Post by 7Wannabe5 »

It's grim to consider, but it seems to me that the diaper risk goes way up right around 80, so I am basing my own calculations on 50/50 making it to 90, but less likelihood of making it to 90 without diapers. So, at 85, maybe 1/4 of future 7WB5s will be dead, 1/2 will be doing well enough, and 1/4 will/would be in diapers if not offed by self. Therefore, I've got only around 30 years life expectation post maximum S.S. dispensation adjusted for diaper-causative suicide.

I don't plan on marrying again either, so not fretting about that.

ffj
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Re: A Journey of Mindfulness--the Remaking of Life in Midstream.

Post by ffj »

"I just have to remind myself that "one more year" means giving up the youngest, and presumably healthiest/most vigorous year of my retirement."

I'm projecting here, but this was a huge motivator for checking out early for myself. I can't remember how old you are but nobody is promised tomorrow or their health. Sometimes I reflect at the money I left behind by retiring early (it was substantial), but nothing can replace the freedom I've experienced since.

No judgement, but something to consider.

classical_Liberal
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Re: A Journey of Mindfulness--the Remaking of Life in Midstream.

Post by classical_Liberal »

Regarding social security, it seems to me it would be most beneficial to keep an open mind about when to being drawing it. Obviously there's the longevity argument. So, if health begins to decline earlier than expected, I'd go for it. However, it can also be used to offset any sequence issues that may occur. Like, if at I-Dave age 64, there is a large market correction that causes a 20-30% draw down in your assets, and it does not recover at all by the time you plan to take you next withdrawal, why not start social security then? It prevents excess withdrawals at the worst time, so even if you end up living to 95, you're still wealthier because you reduced withdrawals exactly when it mattered most. I view SS as an 8 year sequence of return risk reduction window. If it doesn't happen in that window, great, then you get max benefits.

Edit to add: In general I agree with @ffj, by you own admission earning more money at this stage won't change much. It's time to change focus to how to make the transition to RE in the best way possible, without consideration of finances. I think this is gonna be really tough for you, to stop thinking in terms of WR 1.8 vs 1.9% and start thinking in terms of creating the best quality of life without work. How to transition without going into some kind of emotional shock, or becoming too sheltered from other people, etc. I've only been watching my spreadsheets for a third the time you have and I have found this transition really hard.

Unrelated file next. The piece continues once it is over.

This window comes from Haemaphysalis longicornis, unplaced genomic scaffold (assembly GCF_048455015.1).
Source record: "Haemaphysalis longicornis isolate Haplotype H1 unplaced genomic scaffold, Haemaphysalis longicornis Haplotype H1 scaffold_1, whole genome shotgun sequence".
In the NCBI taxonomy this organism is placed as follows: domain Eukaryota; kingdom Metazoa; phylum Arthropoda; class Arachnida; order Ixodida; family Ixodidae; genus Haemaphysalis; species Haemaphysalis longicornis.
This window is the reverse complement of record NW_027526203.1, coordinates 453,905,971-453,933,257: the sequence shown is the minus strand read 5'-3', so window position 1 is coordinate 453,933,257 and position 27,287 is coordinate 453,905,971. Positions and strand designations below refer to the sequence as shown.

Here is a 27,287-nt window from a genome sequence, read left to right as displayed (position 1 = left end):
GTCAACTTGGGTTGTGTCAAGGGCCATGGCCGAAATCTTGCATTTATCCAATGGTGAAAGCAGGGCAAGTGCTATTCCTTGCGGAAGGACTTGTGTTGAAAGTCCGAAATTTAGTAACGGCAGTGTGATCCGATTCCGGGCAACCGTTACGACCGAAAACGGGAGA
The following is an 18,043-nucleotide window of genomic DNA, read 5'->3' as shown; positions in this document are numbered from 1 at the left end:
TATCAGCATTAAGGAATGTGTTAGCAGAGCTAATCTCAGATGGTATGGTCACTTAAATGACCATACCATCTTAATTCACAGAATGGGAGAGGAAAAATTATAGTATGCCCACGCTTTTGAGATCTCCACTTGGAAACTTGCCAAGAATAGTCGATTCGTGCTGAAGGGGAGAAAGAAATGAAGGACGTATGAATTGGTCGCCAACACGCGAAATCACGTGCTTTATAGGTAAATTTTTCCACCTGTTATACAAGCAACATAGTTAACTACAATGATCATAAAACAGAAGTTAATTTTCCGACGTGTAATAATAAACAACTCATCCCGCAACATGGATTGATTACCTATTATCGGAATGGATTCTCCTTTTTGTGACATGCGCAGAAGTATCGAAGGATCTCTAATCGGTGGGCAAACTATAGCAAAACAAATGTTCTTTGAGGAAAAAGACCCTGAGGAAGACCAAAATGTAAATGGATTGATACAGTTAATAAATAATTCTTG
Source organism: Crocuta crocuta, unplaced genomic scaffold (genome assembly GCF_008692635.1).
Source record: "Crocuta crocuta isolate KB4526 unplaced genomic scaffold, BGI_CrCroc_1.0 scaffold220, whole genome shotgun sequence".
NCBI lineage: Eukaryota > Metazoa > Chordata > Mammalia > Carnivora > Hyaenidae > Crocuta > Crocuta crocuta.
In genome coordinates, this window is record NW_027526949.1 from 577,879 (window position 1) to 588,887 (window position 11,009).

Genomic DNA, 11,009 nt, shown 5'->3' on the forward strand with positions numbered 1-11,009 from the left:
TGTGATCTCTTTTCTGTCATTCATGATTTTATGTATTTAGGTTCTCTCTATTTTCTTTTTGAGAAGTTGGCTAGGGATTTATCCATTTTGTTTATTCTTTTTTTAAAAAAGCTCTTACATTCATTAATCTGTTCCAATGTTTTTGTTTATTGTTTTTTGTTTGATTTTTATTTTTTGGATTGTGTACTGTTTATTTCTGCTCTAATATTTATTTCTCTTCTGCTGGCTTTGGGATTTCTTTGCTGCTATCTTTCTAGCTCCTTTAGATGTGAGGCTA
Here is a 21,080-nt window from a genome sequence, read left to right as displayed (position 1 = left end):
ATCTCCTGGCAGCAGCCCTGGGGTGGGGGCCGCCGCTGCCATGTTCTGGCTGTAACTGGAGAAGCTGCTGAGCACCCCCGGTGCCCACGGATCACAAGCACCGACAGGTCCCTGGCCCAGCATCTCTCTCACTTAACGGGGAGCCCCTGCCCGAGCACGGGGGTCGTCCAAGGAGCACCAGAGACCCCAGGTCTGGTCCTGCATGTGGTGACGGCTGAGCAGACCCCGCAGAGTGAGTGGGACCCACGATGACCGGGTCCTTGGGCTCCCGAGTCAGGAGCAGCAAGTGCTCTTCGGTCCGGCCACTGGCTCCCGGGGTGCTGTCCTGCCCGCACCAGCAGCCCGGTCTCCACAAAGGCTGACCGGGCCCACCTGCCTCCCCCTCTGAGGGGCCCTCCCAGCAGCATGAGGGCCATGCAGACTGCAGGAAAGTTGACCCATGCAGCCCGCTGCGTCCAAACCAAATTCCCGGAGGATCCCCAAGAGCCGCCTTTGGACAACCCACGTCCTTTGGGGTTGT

IlliniDave
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Re: A Journey of Mindfulness--the Remaking of Life in Midstream.

Post by IlliniDave »

7Wannabe5 wrote:
Sat Jan 18, 2020 12:46 pm
It's grim to consider, but it seems to me that the diaper risk goes way up right around 80, so I am basing my own calculations on 50/50 making it to 90, but less likelihood of making it to 90 without diapers. So, at 85, maybe 1/4 of future 7WB5s will be dead, 1/2 will be doing well enough, and 1/4 will/would be in diapers if not offed by self. Therefore, I've got only around 30 years life expectation post maximum S.S. dispensation adjusted for diaper-causative suicide.

I don't plan on marrying again either, so not fretting about that.
I'm going with the "math" and so 50/50 I hit 78, and the odds of exceeding 85 are small enough I don't really plan beyond 80 aside from wanting to avoid deliberately depleting resources. If I make it to my seventies with enough good health that the expected outcome is I'll spend some time as an octogenarian, might have to tweak things at that time.

IlliniDave
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Re: A Journey of Mindfulness--the Remaking of Life in Midstream.

Post by IlliniDave »

ffj wrote:
Sat Jan 18, 2020 12:50 pm
"I just have to remind myself that "one more year" means giving up the youngest, and presumably healthiest/most vigorous year of my retirement."